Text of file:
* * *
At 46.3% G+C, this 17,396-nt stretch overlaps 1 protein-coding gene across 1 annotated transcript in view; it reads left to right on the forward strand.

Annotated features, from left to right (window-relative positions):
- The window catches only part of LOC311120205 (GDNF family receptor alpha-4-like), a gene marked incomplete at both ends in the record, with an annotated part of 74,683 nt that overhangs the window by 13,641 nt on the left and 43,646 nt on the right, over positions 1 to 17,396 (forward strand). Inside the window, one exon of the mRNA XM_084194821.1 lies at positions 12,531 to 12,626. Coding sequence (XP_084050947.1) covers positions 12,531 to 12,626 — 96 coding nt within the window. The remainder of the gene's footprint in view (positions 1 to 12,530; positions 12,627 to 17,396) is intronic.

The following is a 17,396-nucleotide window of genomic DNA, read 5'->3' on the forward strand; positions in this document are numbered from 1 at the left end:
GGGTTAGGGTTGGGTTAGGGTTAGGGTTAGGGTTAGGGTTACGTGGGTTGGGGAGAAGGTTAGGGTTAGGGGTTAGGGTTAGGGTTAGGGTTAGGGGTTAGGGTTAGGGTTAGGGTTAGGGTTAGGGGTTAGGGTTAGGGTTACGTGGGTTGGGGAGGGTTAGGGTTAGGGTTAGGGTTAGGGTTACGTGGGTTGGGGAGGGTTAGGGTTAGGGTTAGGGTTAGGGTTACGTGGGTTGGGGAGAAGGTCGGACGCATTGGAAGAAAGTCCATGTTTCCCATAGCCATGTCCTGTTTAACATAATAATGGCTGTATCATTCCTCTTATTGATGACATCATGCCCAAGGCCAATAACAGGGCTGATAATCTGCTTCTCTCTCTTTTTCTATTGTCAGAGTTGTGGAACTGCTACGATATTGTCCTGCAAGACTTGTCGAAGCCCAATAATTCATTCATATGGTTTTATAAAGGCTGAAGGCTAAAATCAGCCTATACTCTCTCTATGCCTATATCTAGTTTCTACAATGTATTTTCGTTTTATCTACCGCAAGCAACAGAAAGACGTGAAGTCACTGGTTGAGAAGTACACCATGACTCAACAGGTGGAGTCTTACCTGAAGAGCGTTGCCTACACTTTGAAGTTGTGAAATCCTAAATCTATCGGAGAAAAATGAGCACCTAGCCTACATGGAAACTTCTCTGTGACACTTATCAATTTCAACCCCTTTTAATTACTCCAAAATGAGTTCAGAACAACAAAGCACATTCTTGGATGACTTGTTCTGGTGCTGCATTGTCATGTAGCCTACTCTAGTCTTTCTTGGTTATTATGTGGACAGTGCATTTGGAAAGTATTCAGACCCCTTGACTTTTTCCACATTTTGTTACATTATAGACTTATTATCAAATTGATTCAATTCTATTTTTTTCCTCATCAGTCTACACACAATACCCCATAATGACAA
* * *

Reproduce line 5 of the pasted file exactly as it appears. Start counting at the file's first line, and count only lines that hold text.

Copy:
GGGTTAGGGTTGGGTTAGGGTTAGGGTTAGGGTTAGGGTTACGTGGGTTGGGGAGAAGGTTAGGGTTAGGGGTTAGGGTTAGGGTTAGGGTTAGGGGTTAGGGTTAGGGTTAGGGTTAGGGTTAGGGGTTAGGGTTAGGGTTACGTGGGTTGGGGAGGGTTAGGGTTAGGGTTAGGGTTAGGGTTACGTGGGTTGGGGAGGGTTAGGGTTAGGGTTAGGGTTAGGGTTACGTGGGTTGGGGAGAAGGTCGGACGCATTGGAAGAAAGTCCATGTTTCCCATAGCCATGTCCTGTTTAACATAATAATGGCTGTATCATTCCTCTTATTGATGACATCATGCCCAAGGCCAATAACAGGGCTGATAATCTGCTTCTCTCTCTTTTTCTATTGTCAGAGTTGTGGAACTGCTACGATATTGTCCTGCAAGACTTGTCGAAGCCCAATAATTCATTCATATGGTTTTATAAAGGCTGAAGGCTAAAATCAGCCTATACTCTCTCTATGCCTATATCTAGTTTCTACAATGTATTTTCGTTTTATCTACCGCAAGCAACAGAAAGACGTGAAGTCACTGGTTGAGAAGTACACCATGACTCAACAGGTGGAGTCTTACCTGAAGAGCGTTGCCTACACTTTGAAGTTGTGAAATCCTAAATCTATCGGAGAAAAATGAGCACCTAGCCTACATGGAAACTTCTCTGTGACACTTATCAATTTCAACCCCTTTTAATTACTCCAAAATGAGTTCAGAACAACAAAGCACATTCTTGGATGACTTGTTCTGGTGCTGCATTGTCATGTAGCCTACTCTAGTCTTTCTTGGTTATTATGTGGACAGTGCATTTGGAAAGTATTCAGACCCCTTGACTTTTTCCACATTTTGTTACATTATAGACTTATTATCAAATTGATTCAATTCTATTTTTTTCCTCATCAGTCTACACACAATACCCCATAATGACAA